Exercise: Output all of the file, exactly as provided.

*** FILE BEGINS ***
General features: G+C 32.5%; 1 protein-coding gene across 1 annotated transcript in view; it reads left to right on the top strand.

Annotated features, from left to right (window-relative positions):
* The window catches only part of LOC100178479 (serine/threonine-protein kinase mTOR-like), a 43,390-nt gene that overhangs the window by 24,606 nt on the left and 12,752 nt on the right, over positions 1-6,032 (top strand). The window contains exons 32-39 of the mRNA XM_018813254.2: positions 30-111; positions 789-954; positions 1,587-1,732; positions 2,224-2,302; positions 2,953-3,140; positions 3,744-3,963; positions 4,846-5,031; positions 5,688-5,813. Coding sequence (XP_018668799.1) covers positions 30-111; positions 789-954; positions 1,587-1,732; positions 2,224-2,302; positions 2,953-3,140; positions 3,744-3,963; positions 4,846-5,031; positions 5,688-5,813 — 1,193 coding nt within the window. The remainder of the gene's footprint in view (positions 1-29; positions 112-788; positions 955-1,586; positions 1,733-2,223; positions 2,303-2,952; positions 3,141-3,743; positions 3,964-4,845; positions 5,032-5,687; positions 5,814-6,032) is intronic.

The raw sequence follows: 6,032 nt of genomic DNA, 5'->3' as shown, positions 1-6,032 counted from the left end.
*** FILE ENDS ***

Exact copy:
General features: G+C 32.5%; 1 protein-coding gene across 1 annotated transcript in view; it reads left to right on the top strand.

Annotated features, from left to right (window-relative positions):
* The window catches only part of LOC100178479 (serine/threonine-protein kinase mTOR-like), a 43,390-nt gene that overhangs the window by 24,606 nt on the left and 12,752 nt on the right, over positions 1-6,032 (top strand). The window contains exons 32-39 of the mRNA XM_018813254.2: positions 30-111; positions 789-954; positions 1,587-1,732; positions 2,224-2,302; positions 2,953-3,140; positions 3,744-3,963; positions 4,846-5,031; positions 5,688-5,813. Coding sequence (XP_018668799.1) covers positions 30-111; positions 789-954; positions 1,587-1,732; positions 2,224-2,302; positions 2,953-3,140; positions 3,744-3,963; positions 4,846-5,031; positions 5,688-5,813 — 1,193 coding nt within the window. The remainder of the gene's footprint in view (positions 1-29; positions 112-788; positions 955-1,586; positions 1,733-2,223; positions 2,303-2,952; positions 3,141-3,743; positions 3,964-4,845; positions 5,032-5,687; positions 5,814-6,032) is intronic.

The raw sequence follows: 6,032 nt of genomic DNA, 5'->3' as shown, positions 1-6,032 counted from the left end.